Maurice Jackson: In our last interview, you made reference to warrants that may be exercised, providing the company an additional $2.4 million in working capital. Do you have an update for us?
Michael Rowley: Exercises are ongoing, and we're glad to see that. They are presently in the money and they are coming in, and that provides the company with additional funds for exploration and promotion.
Maurice Jackson: In closing, sir what is the next unanswered question for Group Ten Metals? When should we expect results, and what determines success?
Michael Rowley: Assay results from our 2019 programs are one major driver that is expected in the coming weeks and months. This year's program returned some really encouraging visual sulfide mineralization, as shown in some pictures we posted a few weeks ago. That core has gone to the lab and those results will be out in the coming weeks as they become available. We're excited about that.
In addition, we will be working hard updating our block model at our flagship Stillwater West project. We continue to get real interest in our non-core assets and will be announcing deals on those as they get done.
Maurice Jackson: What keeps you up at night that we don't know about?
Michael Rowley: I think a lot of folks are not aware of how much of the world's platinum and palladium is mined. There really are two different production models there. Three-quarters of the world's platinum is mined from narrow reef-type mines in South Africa. You can basically think of these reef deposits as being like veins. Even though they are geologically different, they are similar in terms of the mining effort and the nature of mining. Thousands of workers, kilometers underground, working mineralized widths that are less than one meter, with rock temperatures hitting 75 degrees centigrade. These mines have been losing money for years, they are undercapitalized, and they are closing and will continue to close.
And it's interesting that the South African mining companies that own these operations are diversifying. We saw Sibanye buy Stillwater for $2.2B in 2017, and just recently Impala Platinum bought North American Palladium for $1B. That trend of closing reef-type mines and corporate diversification outside of South Africa will continue through 2020 and beyond.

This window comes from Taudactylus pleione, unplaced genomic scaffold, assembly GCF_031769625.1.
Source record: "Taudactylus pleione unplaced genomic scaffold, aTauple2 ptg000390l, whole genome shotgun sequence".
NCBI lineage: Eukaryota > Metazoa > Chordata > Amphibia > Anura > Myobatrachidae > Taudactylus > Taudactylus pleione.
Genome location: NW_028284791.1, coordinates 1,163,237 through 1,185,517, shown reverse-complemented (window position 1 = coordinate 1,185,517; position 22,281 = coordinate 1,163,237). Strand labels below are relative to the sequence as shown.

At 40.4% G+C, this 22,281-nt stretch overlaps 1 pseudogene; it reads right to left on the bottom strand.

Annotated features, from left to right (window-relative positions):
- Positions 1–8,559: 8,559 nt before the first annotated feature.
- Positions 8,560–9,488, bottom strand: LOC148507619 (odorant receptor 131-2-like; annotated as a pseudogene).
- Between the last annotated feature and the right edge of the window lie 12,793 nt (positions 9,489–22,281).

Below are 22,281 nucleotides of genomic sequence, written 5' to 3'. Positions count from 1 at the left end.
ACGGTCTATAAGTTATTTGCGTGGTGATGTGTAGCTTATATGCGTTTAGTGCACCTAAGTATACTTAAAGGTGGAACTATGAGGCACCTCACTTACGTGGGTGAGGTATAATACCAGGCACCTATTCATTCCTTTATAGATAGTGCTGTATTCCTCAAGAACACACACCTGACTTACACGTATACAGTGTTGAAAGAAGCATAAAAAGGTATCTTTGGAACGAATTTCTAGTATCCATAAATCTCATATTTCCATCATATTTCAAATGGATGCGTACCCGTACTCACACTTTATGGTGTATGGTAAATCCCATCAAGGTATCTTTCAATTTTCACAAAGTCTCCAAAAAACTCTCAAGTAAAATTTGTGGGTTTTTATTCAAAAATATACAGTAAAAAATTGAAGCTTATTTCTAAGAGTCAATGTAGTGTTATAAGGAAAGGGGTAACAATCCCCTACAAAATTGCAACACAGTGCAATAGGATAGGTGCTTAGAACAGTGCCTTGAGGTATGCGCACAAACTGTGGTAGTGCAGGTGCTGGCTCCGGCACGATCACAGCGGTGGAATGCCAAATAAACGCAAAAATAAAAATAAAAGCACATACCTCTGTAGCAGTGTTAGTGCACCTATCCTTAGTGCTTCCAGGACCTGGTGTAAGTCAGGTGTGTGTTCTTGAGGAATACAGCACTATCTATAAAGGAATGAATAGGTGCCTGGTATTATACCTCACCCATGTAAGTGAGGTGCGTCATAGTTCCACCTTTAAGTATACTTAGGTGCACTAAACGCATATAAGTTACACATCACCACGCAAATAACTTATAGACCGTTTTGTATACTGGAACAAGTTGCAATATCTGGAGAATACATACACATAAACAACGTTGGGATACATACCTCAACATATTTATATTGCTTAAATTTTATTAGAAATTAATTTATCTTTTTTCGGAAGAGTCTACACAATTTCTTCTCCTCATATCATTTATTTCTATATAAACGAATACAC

Now, let's look at the Platreef district, also in the Bushveld complex but to the north of the reef mines and blessed with very different geology. The deposits at Platreef are tens to hundreds of meters thick and start at 26 Moz at Waterberg and run up to 265 Moz at Anglo American Platinum Ltd.'s (AMS:JSE) Mogalakwena mine. That operation is producing platinum at less than $400/oz. Ivanhoe Mines Ltd.'s (IVN:TSX; IVPAF:OTCQX) adjoining Platreef mine is now in construction and will have very similar attractive economics. The key is that they are bulk mining operations, and they have healthy co-product values of nickel and copper.
The setting is correct for multiple potential Platreef-style deposits at Stillwater. It's there based on the known parallels between the Bushveld and Stillwater districts, and it's there in our work to date. We are excited to be bringing that new age of platinum, palladium, nickel, and copper mining to an iconic American mining district.
Maurice Jackson: Last question sir: What did I forget to ask?
Michael Rowley: Let's touch on our target commodities as several of them have made interesting moves lately. Palladium continues at record highs based on shortage of physical supplies. It ran an 800,000-ounce deficit last year, and is expected to run a 1 million-ounce deficit this year, driven largely by its use in catalytic converters, so that price can be expected to stay elevated for some time.
Nickel is getting a lot of press lately based on increasing demand in the battery and steel markets, especially after a large purchase by a Chinese group drew down inventories rather suddenly, just recently.
Platinum is starting to move and is expected to follow gold at some point, and that most likely driven by diminishing supplies out of South Africa due to mine closures, as we talked about a minute ago.
Overall, we are bullish on the price outlook for both those commodities and glad to be targeting them in America at a time when the U.S. government is looking to secure domestic supplies.
Maurice Jackson: To get more information on Group Ten Metals, the website address is www.grouptenmetals.com. And as a reminder Group Ten Metals trades on the TSX-V: PGE and on the OTCQB: PGEZF. For direct inquiries please contact Chris Ackerman at (604) 357-4790 ext. 1, and he may also be reached at [email protected]
As reminder Group Ten Metals is a sponsor and we are proud shareholders for the virtues conveyed in to today’s interview.
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Michael Rowley of Group Ten Metals thank you for joining us today on Proven and Probable.